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How can you avoid a motorcycle crash?

It's summer, and that means it's time to put some miles on your motorcycle again. You're thrilled. You had to keep it in the garage for far too long. You're excited to get out there and hit the open road.

When you first started riding, you worried about crashing. Who doesn't? However, it's now been five years, and you have never gotten involved in a single wreck. You have stopped worrying about it, and now you actually wonder if these accidents get more hype than they deserve.

Here's the reality: A lot of experts say that you can only become one of two types of motorcyclists. First, you can be a rider who has already experienced a crash. Second, you can be a rider who will crash in the future.

The idea is that every motorcycle rider, given enough time and enough miles, will get in a wreck. The seriousness varies. Some people get into deadly accidents that leave motorcycle parts strewn all over the highway. Others get in simple low-speed wrecks that lead to sprains, bruises and road rash. But everyone eventually crashes.

No safety culture?

One potential issue, though, is that some riders do not take safety very seriously at all. If you do, you're less likely to crash. Many ride without helmets, wear dark colors instead of bright colors, drive after they've been drinking and break the speed limit. A lot of this is illegal, and even the things that aren't -- like wearing a black jacket -- make riding more dangerous than it has to be.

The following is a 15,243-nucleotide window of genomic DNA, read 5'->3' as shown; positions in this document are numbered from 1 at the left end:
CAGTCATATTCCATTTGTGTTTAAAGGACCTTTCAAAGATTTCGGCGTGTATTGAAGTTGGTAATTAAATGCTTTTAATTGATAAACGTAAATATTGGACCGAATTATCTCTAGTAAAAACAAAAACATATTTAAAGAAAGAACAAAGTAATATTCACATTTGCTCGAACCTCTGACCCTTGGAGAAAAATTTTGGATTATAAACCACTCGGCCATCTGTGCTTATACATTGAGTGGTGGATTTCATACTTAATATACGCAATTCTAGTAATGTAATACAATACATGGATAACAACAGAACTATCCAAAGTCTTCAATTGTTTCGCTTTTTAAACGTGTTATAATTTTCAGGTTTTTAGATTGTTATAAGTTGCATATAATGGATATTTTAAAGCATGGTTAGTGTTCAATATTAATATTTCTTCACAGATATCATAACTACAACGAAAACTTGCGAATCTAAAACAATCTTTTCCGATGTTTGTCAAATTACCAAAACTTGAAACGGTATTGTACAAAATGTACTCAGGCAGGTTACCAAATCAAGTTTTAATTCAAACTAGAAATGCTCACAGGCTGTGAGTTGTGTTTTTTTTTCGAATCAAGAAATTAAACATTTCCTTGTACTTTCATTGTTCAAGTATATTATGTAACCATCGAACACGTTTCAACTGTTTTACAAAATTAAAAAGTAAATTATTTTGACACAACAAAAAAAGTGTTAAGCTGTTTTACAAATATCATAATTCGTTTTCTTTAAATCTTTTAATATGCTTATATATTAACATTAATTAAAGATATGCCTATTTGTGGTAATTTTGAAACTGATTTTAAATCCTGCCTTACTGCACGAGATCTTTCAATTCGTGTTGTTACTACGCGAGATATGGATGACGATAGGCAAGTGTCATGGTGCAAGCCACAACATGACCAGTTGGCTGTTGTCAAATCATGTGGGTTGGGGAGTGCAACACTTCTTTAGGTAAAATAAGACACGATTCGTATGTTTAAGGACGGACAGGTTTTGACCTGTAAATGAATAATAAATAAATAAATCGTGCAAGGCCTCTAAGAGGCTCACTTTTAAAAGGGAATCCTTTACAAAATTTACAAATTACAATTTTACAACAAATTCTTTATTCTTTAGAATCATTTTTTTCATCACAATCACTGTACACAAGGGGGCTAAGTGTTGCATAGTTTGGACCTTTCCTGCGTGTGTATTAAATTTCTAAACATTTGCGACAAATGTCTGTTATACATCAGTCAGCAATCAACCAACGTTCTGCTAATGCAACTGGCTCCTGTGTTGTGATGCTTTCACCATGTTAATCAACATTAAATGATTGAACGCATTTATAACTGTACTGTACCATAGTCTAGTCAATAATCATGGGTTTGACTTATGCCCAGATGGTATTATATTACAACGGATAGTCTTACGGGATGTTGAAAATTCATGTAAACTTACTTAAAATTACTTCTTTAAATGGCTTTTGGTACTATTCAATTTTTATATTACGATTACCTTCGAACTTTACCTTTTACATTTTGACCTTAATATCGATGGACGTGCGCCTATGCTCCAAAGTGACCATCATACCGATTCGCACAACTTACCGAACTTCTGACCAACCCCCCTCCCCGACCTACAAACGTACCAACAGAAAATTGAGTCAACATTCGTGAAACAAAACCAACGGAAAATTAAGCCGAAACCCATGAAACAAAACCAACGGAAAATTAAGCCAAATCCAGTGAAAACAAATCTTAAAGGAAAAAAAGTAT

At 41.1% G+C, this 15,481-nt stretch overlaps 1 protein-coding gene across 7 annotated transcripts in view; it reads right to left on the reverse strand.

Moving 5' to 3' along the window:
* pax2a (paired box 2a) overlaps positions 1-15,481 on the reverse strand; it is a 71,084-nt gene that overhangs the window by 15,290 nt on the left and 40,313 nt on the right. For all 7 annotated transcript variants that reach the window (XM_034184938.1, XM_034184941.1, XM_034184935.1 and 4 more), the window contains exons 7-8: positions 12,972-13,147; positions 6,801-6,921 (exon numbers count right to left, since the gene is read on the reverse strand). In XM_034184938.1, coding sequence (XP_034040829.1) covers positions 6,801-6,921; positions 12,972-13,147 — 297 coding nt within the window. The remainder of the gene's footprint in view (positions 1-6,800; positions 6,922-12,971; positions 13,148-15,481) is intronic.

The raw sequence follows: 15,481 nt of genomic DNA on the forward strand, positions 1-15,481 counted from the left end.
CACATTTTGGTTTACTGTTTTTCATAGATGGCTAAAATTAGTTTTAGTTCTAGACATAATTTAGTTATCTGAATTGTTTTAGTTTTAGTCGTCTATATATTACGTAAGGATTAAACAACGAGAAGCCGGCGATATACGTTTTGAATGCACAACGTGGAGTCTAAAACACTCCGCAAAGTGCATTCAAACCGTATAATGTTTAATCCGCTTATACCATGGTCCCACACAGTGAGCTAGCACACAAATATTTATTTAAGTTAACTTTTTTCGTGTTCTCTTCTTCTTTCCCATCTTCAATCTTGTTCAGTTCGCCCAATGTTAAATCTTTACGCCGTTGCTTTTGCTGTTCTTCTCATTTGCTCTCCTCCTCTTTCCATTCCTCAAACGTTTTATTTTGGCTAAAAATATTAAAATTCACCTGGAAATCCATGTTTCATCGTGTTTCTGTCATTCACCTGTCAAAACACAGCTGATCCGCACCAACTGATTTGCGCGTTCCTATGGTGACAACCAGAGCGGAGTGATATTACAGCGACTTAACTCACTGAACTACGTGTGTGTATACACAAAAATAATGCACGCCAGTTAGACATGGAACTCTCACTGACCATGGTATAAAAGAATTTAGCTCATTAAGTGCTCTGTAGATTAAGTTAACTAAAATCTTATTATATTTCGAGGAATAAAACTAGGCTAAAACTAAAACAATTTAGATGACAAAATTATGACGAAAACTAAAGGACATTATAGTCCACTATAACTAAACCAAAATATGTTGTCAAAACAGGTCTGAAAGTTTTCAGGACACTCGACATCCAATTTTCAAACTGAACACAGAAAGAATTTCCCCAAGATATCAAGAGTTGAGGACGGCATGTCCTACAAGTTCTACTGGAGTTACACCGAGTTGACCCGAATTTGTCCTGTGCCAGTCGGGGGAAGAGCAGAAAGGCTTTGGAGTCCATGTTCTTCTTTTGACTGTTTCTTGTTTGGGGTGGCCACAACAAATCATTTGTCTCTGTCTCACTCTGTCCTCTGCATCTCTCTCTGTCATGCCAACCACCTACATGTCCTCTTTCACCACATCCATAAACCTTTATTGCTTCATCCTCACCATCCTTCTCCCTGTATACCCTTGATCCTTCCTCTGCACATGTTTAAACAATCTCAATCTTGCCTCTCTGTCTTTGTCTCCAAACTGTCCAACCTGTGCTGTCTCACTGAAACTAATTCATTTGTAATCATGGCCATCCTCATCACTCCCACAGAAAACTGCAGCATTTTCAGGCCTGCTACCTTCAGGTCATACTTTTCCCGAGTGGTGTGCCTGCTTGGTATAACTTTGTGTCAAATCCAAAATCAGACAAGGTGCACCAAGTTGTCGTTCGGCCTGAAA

Some experts blame a lack of safety knowledge in the United States. One expert was asked in which country he noted the lowest amount of regard for safety while riding. He claimed that it was "very much the U.S., which is the worst among the countries that I know. The United States is the country with the least awareness about safety."

Again, if you're riding safely, you're not part of the problem, but the reality is that many people do not take safety seriously.

Even that could cause issues for you, though. Motorcycle riding is a community event. People do it together, in groups. Some of them almost never ride alone.

If it's the community aspect that you like, that's not necessarily a bad thing, but you do open yourself up to more risk. Is another rider, who perhaps does not respect safety the way you do, going to cause an accident that puts you in the hospital?

Your rights in New Jersey

You must understand the risks of riding a bike this summer. If another biker or a driver injures you in a crash, you also need to understand your legal rights to compensation.

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